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Adobe Photoshop Family

41 Messages

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712 Points

Tue, Jan 15, 2019 7:49 AM

Closed

Lightroom Classic: Allow me to keep my catalog / previews on a much faster SSD networked drive!

"Lightroom Catalogs can not be opened on network volumes, removable storage, or read only volumes."  Why not?

After buying my new SSD to pop into my drive dock, and copying my catalog/previews files from Lightroom over to it to improve the system performance, I'm advised "NOPE!"  Adobe needs to fix it.  If I am going to continue to lease this software for $120/year then they should make my system handle my 150,000 + images much faster.

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Responses

178 Messages

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3.7K Points

2 years ago

Is this really the case – has support for external SSDs really been removed? I haven't updated to LR Classic CC 8.1 yet because of the bug reports and concerns posted here, and I rely on my external Samsung SSD T5 for my Lightroom Catalog.

It's the only way to work between three computers – office desktop, home desktop and laptop – and I can't believe something that essential of a change would be set up on a x.1 update.

This has to be some kind of problem with your system and the error message giving misinformation, right Adobe?

33 Messages

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582 Points

2 years ago

As far as I understand it Adobe chose to use an open source database for Lightroom called sqllite. One of the restrictions of sqllite is that it only works on local non removable drives and for one user at a time. Lightroom was never intended as a team image management system so this really wasn't a concern. A networkable multi concurrent user database backend would have cost a lot more in licensing fees from someone like Oracle or Microsoft. Adobe already licenses the mapping from Google which is why you lose the map module if you let your subscription lapse. So really it's a good thing that sqllite is open source and doesn't require a license because it means you still have pretty much full access to all your images even if you stop paying the subs.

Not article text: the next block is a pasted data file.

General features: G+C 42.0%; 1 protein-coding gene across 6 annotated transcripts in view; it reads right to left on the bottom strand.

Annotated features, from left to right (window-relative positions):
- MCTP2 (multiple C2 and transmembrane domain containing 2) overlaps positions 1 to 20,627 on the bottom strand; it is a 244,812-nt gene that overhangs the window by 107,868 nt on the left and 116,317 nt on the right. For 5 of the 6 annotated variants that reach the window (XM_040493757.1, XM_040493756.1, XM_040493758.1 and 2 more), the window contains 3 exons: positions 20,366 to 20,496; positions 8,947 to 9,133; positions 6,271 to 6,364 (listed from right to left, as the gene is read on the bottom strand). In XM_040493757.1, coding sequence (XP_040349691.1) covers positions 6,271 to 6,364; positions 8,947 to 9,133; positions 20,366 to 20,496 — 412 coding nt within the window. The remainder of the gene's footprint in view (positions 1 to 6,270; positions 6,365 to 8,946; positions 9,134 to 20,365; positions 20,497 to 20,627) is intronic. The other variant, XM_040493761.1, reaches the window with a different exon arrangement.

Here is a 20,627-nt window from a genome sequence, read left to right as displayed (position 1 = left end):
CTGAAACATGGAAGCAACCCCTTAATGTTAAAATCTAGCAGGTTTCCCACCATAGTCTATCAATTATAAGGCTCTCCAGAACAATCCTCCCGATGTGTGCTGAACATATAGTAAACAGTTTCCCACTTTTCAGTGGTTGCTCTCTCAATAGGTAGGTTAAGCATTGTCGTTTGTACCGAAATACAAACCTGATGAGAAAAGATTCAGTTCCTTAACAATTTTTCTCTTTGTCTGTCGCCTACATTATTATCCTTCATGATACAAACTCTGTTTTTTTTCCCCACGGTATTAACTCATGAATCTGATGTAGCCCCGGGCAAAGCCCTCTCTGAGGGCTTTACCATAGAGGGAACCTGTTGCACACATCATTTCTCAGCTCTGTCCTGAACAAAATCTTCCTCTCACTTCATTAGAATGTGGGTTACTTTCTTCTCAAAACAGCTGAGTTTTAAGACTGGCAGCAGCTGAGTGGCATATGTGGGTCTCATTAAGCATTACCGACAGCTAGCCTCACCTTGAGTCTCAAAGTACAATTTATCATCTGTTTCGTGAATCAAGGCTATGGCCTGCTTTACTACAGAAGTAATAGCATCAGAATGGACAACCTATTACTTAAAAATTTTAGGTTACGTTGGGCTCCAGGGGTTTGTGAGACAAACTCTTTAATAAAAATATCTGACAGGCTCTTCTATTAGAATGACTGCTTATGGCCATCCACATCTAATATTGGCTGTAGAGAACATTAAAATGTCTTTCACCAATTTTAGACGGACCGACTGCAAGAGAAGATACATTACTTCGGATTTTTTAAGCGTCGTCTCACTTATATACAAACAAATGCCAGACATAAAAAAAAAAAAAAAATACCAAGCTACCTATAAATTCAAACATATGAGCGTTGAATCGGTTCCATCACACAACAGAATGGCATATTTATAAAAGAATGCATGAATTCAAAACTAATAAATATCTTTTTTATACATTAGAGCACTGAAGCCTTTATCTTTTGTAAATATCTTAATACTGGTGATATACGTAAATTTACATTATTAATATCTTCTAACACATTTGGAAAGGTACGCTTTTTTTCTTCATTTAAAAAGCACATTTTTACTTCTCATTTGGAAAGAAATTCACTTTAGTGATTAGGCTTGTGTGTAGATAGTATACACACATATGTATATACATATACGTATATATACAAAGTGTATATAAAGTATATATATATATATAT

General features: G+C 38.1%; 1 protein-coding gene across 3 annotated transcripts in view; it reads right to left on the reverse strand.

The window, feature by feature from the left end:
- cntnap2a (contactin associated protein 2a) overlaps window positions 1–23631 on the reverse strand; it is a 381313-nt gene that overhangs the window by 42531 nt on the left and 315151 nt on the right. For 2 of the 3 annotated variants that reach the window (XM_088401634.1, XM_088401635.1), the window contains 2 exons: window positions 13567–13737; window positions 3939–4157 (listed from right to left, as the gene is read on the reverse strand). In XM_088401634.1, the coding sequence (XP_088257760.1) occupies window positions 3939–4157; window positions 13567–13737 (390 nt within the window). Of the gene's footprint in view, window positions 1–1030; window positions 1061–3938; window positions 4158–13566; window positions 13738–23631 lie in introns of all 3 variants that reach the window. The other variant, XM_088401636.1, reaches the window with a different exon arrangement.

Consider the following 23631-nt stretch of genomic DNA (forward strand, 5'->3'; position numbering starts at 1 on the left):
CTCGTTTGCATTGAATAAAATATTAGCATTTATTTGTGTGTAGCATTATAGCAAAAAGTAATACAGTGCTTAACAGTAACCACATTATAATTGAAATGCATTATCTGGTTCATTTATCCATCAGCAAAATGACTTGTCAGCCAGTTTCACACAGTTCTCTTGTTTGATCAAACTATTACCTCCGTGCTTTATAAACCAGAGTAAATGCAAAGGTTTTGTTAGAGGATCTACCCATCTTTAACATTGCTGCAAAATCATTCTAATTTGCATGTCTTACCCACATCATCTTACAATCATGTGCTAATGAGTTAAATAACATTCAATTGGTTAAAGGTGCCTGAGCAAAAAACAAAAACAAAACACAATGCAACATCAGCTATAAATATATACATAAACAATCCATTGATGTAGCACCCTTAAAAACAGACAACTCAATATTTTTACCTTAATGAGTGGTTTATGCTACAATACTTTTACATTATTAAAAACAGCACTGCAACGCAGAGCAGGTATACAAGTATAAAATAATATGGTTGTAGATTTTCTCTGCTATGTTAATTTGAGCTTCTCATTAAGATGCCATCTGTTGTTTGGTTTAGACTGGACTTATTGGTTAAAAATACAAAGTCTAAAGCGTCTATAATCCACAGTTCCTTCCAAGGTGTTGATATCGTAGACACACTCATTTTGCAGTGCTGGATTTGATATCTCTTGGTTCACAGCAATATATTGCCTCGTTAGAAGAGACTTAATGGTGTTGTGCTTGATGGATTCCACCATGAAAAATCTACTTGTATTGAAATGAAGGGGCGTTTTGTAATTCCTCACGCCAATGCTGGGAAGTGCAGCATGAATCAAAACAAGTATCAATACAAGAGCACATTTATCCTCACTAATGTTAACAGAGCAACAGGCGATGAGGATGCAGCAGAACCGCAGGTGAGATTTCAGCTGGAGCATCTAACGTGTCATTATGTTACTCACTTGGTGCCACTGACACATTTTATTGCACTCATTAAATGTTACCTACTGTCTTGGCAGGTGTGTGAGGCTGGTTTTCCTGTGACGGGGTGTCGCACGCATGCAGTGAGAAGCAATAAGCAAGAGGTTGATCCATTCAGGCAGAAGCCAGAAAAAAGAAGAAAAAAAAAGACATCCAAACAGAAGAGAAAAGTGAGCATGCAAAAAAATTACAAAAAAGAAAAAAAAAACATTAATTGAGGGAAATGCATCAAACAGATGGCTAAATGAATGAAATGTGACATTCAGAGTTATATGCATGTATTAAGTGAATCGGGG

While the database/catalog file needs to stay on a local drive there is no restriction with where the images reside. Some people put the database/catalog in a DropBox folder which keeps it synchronised between multiple machines.  Having SSD's will always be faster than spinning disks both internally and externally. There are plenty of strategies for optimising the speed of image viewing. I have very few speed issues on a 2012 macbook with 200,000 images on an external thunderbolt drive with spinning disks.